Within minutes a young student walked by, stopped, did a double take, and made a cautious approach.

“Are you Woods sensei?” she asked.

“Why, yes I am,” he answered, a little surprised. “How did you know my name?”

“Well, our teacher said a foreigner would be coming. I saw your beard and your Bible, and I just guessed it was you!”

She bowed politely and introduced herself as Yukiko Tanaka. Then she went on…

“You are a missionary, right?”

“Yes, I am, but,”

“So when and where is your Bible study?”

This was no time to hesitate. He gave her a look of confidence and said, “Next Thursday night at our house.” And being a Southern boy, he had to add, “And we’ll serve dinner!”

She took down the details and off she went.

And so began what is even now, almost 40 years later, called “Searchlight Club”.  Sometime when I’m talking about some of the more funny things in the language, I’ll fill you in on how that name came to be. But it got started that next Thursday with a bowl of chili and two students. Yukiko wasn’t there, but she had spread the word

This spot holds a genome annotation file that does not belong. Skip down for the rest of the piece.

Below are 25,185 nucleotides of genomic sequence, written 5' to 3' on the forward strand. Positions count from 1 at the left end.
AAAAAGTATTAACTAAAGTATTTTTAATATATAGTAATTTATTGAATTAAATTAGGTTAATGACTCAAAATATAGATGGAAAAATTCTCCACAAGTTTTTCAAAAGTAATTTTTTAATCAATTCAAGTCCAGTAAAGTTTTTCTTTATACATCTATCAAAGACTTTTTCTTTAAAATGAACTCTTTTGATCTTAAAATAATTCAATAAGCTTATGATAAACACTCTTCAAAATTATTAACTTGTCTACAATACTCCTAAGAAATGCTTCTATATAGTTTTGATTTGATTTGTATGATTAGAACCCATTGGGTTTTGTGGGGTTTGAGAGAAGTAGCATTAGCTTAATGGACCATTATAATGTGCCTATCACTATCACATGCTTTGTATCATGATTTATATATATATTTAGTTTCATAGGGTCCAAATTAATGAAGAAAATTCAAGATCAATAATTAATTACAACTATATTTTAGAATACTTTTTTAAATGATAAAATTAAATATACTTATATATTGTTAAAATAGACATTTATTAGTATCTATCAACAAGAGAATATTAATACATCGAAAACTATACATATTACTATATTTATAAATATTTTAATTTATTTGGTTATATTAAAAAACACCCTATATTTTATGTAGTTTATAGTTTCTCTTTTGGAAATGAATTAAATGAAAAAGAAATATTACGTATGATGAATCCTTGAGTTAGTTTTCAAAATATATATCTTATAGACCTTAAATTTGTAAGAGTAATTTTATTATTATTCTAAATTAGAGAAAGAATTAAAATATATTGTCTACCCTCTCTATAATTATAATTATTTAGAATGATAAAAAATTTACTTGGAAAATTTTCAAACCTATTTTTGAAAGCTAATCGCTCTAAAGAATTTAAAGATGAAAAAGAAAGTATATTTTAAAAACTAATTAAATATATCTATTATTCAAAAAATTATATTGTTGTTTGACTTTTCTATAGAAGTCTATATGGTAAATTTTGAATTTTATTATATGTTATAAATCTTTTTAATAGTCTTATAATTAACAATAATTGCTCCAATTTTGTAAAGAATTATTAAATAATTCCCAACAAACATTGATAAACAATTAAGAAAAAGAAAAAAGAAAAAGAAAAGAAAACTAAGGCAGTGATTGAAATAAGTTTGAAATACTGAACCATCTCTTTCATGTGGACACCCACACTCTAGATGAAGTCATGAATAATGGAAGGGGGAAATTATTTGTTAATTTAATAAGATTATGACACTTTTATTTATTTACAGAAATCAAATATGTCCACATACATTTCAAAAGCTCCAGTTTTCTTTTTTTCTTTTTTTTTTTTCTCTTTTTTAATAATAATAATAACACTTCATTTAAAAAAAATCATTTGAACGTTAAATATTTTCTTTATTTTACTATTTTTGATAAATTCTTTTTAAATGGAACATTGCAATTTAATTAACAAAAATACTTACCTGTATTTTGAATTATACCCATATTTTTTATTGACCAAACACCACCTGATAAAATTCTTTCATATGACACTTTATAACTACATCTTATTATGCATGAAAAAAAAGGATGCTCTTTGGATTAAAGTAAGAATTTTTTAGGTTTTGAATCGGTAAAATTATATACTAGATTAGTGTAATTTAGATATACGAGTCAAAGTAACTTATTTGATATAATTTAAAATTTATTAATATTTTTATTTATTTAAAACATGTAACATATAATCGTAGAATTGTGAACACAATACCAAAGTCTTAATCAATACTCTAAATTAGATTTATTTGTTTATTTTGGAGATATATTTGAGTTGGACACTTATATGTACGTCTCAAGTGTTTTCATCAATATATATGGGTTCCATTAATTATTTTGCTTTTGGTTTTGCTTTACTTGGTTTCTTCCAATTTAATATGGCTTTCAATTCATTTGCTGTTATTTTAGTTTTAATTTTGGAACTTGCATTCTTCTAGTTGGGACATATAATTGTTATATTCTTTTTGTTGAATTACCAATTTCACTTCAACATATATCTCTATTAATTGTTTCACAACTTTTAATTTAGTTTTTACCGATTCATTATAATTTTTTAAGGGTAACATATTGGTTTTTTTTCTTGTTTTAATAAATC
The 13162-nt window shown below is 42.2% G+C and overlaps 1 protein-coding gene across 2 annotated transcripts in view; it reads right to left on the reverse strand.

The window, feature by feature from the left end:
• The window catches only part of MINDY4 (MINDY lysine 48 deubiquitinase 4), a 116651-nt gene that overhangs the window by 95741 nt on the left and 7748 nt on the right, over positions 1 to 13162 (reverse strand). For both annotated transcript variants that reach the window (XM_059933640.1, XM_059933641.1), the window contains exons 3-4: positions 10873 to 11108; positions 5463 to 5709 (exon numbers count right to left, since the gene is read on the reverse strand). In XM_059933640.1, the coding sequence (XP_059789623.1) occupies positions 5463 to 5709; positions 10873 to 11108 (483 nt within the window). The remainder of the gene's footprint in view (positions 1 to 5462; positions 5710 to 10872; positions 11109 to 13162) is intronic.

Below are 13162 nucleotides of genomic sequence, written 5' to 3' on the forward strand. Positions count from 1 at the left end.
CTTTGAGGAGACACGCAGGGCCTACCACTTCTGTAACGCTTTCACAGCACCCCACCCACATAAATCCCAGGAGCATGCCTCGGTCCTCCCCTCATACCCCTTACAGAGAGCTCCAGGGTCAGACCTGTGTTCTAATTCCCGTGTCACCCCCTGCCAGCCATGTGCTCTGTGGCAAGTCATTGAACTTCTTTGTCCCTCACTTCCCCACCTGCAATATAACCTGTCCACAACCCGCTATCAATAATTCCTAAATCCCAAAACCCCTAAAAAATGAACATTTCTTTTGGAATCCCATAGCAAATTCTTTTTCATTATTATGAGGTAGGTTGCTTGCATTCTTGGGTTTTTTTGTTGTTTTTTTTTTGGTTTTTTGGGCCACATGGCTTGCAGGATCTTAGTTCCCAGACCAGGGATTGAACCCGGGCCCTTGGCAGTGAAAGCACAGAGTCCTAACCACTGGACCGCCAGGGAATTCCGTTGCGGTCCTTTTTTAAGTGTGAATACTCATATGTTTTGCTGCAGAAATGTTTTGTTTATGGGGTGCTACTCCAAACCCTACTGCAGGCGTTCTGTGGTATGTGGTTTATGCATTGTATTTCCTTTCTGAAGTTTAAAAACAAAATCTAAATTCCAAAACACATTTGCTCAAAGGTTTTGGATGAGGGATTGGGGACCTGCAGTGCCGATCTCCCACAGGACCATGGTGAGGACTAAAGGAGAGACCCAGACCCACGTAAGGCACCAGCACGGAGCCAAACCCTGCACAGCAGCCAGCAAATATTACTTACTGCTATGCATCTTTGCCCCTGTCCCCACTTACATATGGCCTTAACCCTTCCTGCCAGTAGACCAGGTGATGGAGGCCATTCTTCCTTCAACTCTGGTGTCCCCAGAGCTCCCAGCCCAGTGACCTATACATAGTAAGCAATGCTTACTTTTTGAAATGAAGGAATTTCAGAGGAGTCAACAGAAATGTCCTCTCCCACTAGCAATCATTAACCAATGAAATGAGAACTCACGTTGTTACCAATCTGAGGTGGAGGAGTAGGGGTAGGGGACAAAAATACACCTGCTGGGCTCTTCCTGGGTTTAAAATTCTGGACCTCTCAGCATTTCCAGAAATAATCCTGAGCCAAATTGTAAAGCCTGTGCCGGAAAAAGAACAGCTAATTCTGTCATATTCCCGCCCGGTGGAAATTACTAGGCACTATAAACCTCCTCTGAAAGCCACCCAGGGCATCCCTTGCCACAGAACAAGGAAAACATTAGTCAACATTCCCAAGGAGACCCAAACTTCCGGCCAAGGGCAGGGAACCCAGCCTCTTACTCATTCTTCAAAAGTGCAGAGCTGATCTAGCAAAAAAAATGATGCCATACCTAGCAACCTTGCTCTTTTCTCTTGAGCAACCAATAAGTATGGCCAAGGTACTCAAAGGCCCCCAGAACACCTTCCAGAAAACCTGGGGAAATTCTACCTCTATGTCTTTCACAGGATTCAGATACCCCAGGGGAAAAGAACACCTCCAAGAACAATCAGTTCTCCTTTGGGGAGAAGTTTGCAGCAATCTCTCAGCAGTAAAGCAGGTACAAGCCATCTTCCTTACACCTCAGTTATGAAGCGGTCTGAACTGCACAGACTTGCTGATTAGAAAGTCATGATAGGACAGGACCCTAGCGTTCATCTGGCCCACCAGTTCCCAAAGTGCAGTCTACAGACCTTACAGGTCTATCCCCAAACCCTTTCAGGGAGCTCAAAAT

Within months we had 20-30 kids each week.

First they would eat (in typical college student fashion, devouring everything that wasn’t nailed down); our little boys entertaining them with their antics and baby Japanese.

Then while Tony taught the Bible in simple English with as much Japanese explanation as he could manage, I’d put the boys to bed and lay out a snack for the “post study”.

Finally, I would happily shove everyone out the door at 9:10 to catch the last bus at 9:15. I was so thankful for the fact that it was the LAST bus because by then we were exhausted. One of the guys nicknamed me “The Pumpkin queen”.